If Silk has the winning bid, the user will see the ad after the page loads. This process happened thousands of times on different websites during the period of Silk’s advertising campaign.

Silk’s Paid advertising Managers will also monitor their ad performance on DSP to see if the ads are reaching the desired audience, or whether the parameters should be adjusted.

Real-Time Bidding Benefits

Better tracking

With RTB, advertisers can track their campaigns easily without depending on providers. No need to contact multiple publishers and request reporting, you can get reports on your DSP yourself.

This also gives marketers the agility to turn around quickly if their campaigns aren’t performing as expected. For example, you may find that moving from one keyword to another can increase your campaign’s performance and be more relevant to the audience you want to reach.

Better targeting

When you buy ads through RTB, you buy one impression at a time. This means that each time a website visitor or mobile app user visits the publisher’s website, you can review that person’s specific profile and see if that profile is available. is suitable for your target audience or not.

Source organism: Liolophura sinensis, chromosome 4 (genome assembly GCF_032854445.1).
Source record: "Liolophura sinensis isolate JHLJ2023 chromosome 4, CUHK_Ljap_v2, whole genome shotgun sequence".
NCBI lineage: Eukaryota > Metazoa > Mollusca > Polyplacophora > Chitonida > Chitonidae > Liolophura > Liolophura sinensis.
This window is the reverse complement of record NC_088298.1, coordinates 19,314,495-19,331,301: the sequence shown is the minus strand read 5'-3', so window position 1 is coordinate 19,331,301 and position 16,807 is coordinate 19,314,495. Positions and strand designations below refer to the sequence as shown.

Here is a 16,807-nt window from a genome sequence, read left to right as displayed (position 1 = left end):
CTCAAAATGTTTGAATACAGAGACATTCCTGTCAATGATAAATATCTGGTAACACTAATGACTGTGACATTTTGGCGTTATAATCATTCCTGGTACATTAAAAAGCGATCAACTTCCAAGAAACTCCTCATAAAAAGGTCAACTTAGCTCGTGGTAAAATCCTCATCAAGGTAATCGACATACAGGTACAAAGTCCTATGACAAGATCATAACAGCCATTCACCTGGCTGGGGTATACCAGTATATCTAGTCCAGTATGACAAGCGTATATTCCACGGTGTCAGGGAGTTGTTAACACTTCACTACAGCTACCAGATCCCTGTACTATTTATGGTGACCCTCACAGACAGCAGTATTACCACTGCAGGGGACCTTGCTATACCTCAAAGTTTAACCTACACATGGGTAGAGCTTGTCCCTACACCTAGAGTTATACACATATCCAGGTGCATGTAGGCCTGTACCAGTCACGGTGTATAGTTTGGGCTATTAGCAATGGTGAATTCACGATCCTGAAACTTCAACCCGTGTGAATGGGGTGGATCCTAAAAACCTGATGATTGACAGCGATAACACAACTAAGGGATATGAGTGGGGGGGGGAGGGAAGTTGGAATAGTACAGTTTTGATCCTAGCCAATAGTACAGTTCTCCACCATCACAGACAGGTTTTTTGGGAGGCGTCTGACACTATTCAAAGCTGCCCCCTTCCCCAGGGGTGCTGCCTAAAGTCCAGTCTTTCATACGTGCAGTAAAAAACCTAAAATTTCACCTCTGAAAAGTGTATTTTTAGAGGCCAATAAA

It helps with targeting more precisely because you can make sure your ads reach only the right people at the right time.

Cost effective saving

Real-time bidding algorithm accuracy allows marketers to spend their advertising dollars on high-value impressions.

Often times, brands launch marketing campaigns that only reach a portion of their target market, leaving the rest of the budget wasted on users who don’t fit on a profile.

Additionally, RTB employs a lot of manual labor in the online advertising process, allowing marketers to focus on other efforts.

Real Time Bidding Challenge

Brand safety

Where Your ad’s display is just as important WHO See it. This is because consumers value the brand’s ads based on the content around them.

Survey on Advertising Colonies 2019 Report that 60% of consumers have negative perceptions of brands whose advertisements appear near inappropriate, hateful, or offensive content. This could be anything from websites that host pirated movies to sites promoting hate speech.

Due to the nature of RTB, there is a risk that your ad might appear on a website with content that you don’t want your brand associated with. However, brands can counteract this by including certain keywords and websites on the disavow list. This protects brands from showing up on websites or mobile apps that don’t match their identities.

Advertising fraud

Cheq estimated that by 2020, ad fraud will cost digital advertisers $ 35 billion, with 10.5% of digital advertisers reaching bots.

In addition to the cost, the growing complexity of bots can also cause brands to collect inaccurate data about their campaigns.

Some fraudulent publishers generate impressions to steal from advertisers. One way to combat this is to use DSP or an ad network with fraud detection software.

Real-time bidding makes the online advertising process quick and easy. Marketers can skip back to the past regarding ad buying and focus on tracking results.